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Extraction, Fractionation and Characterization of Bitter Melon Seed Proteins

Horax, Ronny, Hettiarachchy, Navam, Over, Ken, Chen, Pengyin, Gbur, Edward
Journal of agricultural and food chemistry 2010 v.58 no.3 pp. 1892–1897
extraction, fractionation, Momordica charantia, seed extracts, protein content, thermal properties, plant proteins, chemical analysis, chemical composition, amino acid composition, novel foods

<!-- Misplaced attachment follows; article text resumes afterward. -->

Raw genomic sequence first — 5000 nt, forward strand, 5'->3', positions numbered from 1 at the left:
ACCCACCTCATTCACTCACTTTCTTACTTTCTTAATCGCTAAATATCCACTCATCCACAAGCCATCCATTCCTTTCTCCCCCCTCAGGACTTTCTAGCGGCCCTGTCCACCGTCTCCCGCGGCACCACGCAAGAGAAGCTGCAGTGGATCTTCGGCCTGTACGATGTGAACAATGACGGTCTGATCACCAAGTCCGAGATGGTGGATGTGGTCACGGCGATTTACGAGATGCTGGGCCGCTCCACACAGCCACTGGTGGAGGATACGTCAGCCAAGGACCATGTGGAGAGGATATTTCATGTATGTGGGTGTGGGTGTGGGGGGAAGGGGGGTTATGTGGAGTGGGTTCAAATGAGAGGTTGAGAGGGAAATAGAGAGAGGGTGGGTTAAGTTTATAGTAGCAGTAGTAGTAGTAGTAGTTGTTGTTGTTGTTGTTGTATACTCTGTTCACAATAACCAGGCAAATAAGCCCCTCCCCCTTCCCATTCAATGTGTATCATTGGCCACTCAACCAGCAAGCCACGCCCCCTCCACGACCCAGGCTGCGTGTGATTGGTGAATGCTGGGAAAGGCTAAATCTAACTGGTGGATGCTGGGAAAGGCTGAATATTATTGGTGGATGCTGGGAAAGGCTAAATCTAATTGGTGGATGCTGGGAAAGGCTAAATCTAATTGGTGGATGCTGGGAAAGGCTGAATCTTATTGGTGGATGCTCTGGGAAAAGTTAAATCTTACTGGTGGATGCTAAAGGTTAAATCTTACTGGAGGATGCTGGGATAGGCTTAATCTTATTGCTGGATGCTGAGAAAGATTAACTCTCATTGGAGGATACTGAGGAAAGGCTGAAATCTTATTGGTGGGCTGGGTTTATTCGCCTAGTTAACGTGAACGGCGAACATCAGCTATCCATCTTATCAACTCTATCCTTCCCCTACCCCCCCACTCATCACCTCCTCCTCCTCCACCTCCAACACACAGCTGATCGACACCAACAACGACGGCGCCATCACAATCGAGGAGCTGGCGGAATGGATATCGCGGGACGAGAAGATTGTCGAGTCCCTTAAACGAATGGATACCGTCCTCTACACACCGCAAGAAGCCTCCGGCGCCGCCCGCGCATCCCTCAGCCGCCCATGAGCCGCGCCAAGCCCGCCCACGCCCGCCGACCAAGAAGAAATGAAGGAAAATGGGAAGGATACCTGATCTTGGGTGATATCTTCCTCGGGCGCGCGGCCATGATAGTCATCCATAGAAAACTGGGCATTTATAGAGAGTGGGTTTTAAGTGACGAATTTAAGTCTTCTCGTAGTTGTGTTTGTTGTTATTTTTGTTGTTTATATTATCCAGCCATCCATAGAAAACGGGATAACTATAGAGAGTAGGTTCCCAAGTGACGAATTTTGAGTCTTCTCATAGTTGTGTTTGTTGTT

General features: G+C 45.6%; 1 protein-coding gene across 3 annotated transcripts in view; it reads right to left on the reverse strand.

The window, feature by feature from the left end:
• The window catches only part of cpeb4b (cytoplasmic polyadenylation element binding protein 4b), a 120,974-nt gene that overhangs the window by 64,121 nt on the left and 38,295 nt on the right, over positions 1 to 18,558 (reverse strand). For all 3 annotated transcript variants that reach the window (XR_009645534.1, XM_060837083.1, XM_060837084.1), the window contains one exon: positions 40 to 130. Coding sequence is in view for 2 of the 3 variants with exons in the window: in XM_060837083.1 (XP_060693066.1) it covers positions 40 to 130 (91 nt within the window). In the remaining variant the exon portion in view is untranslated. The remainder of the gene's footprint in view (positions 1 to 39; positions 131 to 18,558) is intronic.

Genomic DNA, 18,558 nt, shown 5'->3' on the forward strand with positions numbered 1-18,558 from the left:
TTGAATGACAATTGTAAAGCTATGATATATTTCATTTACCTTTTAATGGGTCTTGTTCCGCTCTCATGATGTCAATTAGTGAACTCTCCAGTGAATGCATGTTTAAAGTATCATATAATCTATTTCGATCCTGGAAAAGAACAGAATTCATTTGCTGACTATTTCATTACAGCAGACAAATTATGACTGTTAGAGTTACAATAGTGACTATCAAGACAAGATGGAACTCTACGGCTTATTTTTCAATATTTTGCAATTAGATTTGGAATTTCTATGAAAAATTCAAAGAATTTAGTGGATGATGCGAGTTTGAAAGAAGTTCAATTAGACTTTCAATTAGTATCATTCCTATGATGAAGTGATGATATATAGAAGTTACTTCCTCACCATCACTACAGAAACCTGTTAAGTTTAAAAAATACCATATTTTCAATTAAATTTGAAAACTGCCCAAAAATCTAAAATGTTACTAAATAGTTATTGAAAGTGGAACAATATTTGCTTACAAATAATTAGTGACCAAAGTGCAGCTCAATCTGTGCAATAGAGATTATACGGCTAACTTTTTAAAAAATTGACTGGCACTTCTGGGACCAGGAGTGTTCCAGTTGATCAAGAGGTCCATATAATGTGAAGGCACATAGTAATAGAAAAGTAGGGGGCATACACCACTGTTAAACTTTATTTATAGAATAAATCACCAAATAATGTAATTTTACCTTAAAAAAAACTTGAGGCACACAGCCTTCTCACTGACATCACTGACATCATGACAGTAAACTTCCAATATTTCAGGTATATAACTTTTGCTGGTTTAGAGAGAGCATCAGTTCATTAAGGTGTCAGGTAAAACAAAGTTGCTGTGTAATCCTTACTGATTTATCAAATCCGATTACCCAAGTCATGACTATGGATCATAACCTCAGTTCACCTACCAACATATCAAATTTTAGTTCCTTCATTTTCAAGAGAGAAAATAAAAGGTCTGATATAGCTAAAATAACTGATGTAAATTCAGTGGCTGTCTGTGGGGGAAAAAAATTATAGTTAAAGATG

Protein fractions (water-soluble/albumin, salt-soluble/globulin, alkali-soluble/glutelin, and alcohol-soluble/prolamin) were extracted from defatted ripe bitter melon seed (Momordica charantia) using water, 1 M sodium chloride solution, alkali/pH 11.0, and 70% ethanol, sequentially. The main protein fraction was albumin (49.3%), followed by globulin (29.3%) and glutelin (3.1%). No prolamin was detected, and 18.3% of the protein was nonextractable. The surface hydrophobicities of albumin, globulin, and glutelin were 757, 1,034, and 292, respectively. The molecular sizes of all the fractions were mostly about 45 and 55 kDa. The denaturation temperatures of albumin, globulin, and glutelin were 111.9, 117.3, and 133.6 °C, respectively. The levels of all essential amino acids in the bitter melon protein fractions met the minimum requirements for preschool children (FAO/WHO/UNU) with the exception of Thr. Bitter melon protein fractions with unique protein profiles and higher denaturation temperatures could impart novel characteristics when used as food ingredients.